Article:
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March 1983

Outpatient Use of Intermediate- and Short-Acting Semisynthetic Human Insulins

Author Affiliations

From the Diabetes Research Program and Departments of Medicine (Mss Worcester and Waldeck, Mr Wigg, and Drs Ascher and Charles) and Physiology (Dr Charles), University of California, Irvine, and Novo Industries USA, Wilton, Conn (Ms Walsh).

Arch Intern Med. 1983;143(3):465-466. doi:10.1001/archinte.1983.00350030079014

• To determine If semisynthetic human insulins are useful in the outpatient management of insulin-dependent diabetes, the conditions of eight patients were evaluated for three months using short- and intermediate-acting insulins. No complications of either insulin preparation were observed. Hemoglobin A1c levels were decreased from 8.4% to 6.9% during human insulin use, and, in addition, normal hemoglobin A1c levels were maintained in patients using portable insulin infusion pumps. These results were achieved because of the health care provision team and were not directly the result of human insulin. Semisynthetic human insulins were also associated with lower levels of circulating insulin antibody. These data indicate that both short- and intermediate-acting semisynthetic human insulins are effective in stringent diabetes metabolic control, provided adequate health care provision is available.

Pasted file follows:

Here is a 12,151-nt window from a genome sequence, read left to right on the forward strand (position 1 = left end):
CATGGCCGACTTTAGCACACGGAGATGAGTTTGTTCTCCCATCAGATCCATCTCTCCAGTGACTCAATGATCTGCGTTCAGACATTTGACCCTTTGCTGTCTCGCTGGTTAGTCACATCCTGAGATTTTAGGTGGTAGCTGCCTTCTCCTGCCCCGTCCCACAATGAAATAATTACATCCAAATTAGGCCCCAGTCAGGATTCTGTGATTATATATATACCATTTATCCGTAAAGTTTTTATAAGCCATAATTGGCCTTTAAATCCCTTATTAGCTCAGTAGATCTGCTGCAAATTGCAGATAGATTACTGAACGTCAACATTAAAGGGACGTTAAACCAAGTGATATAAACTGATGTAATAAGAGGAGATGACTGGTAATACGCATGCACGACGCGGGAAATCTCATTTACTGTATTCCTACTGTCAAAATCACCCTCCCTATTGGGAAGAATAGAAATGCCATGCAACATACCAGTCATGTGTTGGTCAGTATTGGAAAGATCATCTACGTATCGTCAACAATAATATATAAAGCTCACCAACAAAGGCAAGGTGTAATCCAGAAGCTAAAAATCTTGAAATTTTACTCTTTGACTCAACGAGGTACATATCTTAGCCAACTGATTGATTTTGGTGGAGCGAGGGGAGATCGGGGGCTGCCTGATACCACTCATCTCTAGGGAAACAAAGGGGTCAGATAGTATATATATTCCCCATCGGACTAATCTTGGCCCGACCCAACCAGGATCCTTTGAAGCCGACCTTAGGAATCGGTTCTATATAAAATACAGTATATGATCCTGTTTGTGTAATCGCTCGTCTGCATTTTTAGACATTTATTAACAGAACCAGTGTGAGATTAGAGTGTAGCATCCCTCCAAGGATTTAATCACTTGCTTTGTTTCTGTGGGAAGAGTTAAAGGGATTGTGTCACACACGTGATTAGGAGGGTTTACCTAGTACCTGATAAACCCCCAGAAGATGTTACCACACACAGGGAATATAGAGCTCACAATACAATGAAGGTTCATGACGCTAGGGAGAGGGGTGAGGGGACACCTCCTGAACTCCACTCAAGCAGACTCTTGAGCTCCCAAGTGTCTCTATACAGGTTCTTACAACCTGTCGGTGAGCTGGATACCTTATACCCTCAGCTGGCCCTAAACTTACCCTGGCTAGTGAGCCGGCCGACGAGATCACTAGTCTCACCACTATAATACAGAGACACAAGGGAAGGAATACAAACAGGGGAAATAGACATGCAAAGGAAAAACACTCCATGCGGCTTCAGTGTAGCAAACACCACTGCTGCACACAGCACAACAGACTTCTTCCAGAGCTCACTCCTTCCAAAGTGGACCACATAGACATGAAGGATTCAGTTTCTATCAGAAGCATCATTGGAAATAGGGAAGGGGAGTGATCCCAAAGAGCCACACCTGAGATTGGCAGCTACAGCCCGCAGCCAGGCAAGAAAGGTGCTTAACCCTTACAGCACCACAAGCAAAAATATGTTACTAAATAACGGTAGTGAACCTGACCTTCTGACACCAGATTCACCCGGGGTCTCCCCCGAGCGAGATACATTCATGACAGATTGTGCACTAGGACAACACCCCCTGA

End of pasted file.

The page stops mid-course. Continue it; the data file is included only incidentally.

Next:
(Arch Intern Med 1983;143:465-466)

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